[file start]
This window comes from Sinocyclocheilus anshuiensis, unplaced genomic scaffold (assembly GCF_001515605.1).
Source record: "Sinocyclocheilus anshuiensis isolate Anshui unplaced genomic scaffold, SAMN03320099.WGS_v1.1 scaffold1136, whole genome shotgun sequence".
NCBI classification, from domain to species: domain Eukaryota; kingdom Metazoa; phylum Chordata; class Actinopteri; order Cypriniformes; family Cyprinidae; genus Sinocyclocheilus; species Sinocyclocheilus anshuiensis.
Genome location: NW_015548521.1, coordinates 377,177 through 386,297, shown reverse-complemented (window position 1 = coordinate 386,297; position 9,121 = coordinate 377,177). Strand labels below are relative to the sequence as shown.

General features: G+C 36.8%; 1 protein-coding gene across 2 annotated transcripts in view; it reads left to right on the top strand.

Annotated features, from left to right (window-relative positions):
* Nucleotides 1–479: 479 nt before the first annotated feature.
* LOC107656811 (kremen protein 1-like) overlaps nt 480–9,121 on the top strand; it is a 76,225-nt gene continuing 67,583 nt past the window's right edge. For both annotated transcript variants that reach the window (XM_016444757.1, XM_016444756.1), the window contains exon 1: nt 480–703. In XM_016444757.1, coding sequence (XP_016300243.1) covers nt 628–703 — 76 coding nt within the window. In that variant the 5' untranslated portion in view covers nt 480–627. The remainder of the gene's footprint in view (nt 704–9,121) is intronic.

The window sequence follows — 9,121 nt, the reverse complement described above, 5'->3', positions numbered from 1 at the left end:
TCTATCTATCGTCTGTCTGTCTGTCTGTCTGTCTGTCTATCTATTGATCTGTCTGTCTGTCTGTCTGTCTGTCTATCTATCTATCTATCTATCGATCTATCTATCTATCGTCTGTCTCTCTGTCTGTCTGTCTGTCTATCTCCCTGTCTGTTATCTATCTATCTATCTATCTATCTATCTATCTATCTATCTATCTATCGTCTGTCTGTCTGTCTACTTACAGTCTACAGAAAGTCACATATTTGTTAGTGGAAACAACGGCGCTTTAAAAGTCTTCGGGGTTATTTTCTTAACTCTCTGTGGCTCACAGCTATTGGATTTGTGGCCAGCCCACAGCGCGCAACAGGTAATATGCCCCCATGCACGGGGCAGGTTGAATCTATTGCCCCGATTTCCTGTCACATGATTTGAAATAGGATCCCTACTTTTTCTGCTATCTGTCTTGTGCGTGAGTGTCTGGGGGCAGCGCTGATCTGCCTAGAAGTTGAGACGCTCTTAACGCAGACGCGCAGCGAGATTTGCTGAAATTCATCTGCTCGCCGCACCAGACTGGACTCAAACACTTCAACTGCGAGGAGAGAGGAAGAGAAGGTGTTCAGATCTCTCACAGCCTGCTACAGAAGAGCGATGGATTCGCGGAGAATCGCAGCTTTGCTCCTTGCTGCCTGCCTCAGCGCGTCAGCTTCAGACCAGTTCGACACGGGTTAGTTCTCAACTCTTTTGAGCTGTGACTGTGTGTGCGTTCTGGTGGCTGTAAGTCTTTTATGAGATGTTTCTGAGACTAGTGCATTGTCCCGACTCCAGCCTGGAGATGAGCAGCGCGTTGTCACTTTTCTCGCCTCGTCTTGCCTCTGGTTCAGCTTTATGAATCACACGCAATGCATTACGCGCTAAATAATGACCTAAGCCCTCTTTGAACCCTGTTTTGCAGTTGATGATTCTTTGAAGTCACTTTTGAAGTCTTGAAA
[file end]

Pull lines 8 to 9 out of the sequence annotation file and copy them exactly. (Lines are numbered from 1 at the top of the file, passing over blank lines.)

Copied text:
* LOC107656811 (kremen protein 1-like) overlaps nt 480–9,121 on the top strand; it is a 76,225-nt gene continuing 67,583 nt past the window's right edge. For both annotated transcript variants that reach the window (XM_016444757.1, XM_016444756.1), the window contains exon 1: nt 480–703. In XM_016444757.1, coding sequence (XP_016300243.1) covers nt 628–703 — 76 coding nt within the window. In that variant the 5' untranslated portion in view covers nt 480–627. The remainder of the gene's footprint in view (nt 704–9,121) is intronic.

The window sequence follows — 9,121 nt, the reverse complement described above, 5'->3', positions numbered from 1 at the left end: